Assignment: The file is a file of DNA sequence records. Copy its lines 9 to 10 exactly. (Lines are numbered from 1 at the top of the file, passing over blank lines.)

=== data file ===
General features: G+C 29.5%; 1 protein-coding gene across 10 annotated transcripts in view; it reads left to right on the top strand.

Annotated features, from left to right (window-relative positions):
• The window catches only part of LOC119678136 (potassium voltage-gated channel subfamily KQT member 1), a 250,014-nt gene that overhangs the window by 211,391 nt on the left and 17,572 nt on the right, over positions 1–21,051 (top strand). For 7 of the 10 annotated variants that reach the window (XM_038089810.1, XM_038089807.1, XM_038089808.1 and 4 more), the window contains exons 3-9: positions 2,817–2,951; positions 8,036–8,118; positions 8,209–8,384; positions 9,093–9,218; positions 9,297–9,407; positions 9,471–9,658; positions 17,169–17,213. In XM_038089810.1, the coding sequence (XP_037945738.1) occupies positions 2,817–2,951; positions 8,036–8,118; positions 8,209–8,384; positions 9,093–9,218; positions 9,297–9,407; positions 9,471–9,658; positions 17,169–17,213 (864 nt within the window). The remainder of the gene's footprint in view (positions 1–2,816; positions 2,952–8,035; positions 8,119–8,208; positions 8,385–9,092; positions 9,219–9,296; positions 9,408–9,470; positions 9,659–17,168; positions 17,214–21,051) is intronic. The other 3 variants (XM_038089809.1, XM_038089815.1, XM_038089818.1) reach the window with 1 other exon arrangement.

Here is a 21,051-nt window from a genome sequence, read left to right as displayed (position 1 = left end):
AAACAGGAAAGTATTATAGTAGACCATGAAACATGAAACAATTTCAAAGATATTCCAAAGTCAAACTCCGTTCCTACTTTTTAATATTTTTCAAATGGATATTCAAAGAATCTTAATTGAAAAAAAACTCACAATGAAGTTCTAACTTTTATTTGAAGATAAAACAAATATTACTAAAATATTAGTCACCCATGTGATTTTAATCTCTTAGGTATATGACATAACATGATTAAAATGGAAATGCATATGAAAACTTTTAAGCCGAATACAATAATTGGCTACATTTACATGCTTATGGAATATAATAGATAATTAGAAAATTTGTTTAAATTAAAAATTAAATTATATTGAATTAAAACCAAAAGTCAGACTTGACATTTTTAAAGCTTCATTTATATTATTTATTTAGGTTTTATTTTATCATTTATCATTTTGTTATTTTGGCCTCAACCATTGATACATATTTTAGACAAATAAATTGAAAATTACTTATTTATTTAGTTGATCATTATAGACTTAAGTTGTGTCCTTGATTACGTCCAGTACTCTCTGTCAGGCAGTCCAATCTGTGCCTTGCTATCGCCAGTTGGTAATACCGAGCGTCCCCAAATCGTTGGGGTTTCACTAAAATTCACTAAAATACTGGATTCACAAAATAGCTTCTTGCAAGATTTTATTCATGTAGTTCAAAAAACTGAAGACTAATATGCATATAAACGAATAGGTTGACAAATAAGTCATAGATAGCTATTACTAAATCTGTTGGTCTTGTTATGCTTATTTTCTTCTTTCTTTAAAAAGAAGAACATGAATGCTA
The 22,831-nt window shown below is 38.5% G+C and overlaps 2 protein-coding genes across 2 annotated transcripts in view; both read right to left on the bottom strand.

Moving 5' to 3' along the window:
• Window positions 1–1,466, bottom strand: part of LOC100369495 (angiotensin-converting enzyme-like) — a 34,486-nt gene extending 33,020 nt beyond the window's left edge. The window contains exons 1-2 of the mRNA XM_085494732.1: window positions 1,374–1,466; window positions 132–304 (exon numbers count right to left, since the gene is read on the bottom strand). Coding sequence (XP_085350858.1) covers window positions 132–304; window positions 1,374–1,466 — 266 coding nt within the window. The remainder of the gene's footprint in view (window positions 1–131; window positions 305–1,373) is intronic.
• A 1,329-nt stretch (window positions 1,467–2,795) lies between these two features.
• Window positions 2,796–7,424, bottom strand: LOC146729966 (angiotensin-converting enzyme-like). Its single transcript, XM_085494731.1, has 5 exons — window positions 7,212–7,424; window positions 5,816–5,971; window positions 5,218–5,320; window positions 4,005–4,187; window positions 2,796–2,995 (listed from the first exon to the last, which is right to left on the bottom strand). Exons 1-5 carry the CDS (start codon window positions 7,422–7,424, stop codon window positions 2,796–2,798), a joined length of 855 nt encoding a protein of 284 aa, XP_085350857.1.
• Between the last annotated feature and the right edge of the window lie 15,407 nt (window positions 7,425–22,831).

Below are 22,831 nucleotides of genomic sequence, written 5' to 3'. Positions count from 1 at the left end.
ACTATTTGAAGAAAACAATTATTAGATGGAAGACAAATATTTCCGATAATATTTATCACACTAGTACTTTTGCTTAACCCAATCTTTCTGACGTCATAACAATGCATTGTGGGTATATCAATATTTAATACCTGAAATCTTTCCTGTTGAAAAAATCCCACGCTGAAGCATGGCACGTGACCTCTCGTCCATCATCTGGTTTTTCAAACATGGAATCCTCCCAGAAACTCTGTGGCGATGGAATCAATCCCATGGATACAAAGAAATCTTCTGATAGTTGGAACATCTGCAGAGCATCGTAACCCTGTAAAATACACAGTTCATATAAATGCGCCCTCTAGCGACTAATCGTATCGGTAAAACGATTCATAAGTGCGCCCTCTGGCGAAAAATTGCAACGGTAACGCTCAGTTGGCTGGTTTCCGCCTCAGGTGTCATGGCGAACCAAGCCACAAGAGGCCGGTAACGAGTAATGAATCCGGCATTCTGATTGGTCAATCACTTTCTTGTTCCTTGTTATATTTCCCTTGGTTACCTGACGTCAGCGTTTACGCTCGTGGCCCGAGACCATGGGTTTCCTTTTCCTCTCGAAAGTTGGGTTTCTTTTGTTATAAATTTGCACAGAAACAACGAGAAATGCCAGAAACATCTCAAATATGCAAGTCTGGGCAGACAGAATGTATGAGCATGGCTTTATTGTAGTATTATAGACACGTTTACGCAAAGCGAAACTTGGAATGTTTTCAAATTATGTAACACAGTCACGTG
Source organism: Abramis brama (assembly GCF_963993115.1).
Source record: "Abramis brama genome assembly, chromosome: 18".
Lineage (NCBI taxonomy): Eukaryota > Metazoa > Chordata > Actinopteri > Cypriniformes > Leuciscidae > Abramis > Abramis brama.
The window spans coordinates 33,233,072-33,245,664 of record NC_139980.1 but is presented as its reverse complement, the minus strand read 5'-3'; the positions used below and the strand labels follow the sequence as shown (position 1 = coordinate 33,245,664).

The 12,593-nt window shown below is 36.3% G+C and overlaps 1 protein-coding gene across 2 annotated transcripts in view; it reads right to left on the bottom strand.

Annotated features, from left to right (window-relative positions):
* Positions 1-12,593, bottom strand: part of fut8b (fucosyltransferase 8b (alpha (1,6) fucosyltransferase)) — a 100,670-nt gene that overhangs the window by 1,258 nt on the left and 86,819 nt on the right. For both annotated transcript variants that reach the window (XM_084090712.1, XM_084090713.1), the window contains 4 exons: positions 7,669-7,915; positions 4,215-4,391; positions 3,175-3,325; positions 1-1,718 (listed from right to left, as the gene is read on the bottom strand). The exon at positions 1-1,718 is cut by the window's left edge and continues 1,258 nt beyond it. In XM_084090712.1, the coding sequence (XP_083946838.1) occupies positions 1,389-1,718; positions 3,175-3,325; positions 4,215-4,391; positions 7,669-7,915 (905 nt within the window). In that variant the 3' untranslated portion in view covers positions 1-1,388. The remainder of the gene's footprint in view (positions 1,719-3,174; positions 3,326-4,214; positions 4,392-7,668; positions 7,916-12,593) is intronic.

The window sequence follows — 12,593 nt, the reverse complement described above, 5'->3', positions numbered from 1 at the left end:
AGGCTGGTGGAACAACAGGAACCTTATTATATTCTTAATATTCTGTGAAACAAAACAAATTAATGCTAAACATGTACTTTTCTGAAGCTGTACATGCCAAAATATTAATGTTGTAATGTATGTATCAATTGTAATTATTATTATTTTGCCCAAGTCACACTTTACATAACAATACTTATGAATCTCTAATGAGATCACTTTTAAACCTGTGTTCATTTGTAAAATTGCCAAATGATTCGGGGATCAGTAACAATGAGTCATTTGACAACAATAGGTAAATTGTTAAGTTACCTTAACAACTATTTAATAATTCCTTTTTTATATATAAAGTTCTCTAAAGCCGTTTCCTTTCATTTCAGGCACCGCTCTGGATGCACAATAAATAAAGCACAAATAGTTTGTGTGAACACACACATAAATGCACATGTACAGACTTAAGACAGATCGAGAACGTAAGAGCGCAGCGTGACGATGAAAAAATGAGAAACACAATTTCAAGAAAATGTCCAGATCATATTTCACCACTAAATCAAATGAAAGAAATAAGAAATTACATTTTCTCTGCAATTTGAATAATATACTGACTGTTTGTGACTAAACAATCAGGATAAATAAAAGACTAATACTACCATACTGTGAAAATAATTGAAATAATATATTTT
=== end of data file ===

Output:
• A 1,329-nt stretch (window positions 1,467–2,795) lies between these two features.
• Window positions 2,796–7,424, bottom strand: LOC146729966 (angiotensin-converting enzyme-like). Its single transcript, XM_085494731.1, has 5 exons — window positions 7,212–7,424; window positions 5,816–5,971; window positions 5,218–5,320; window positions 4,005–4,187; window positions 2,796–2,995 (listed from the first exon to the last, which is right to left on the bottom strand). Exons 1-5 carry the CDS (start codon window positions 7,422–7,424, stop codon window positions 2,796–2,798), a joined length of 855 nt encoding a protein of 284 aa, XP_085350857.1.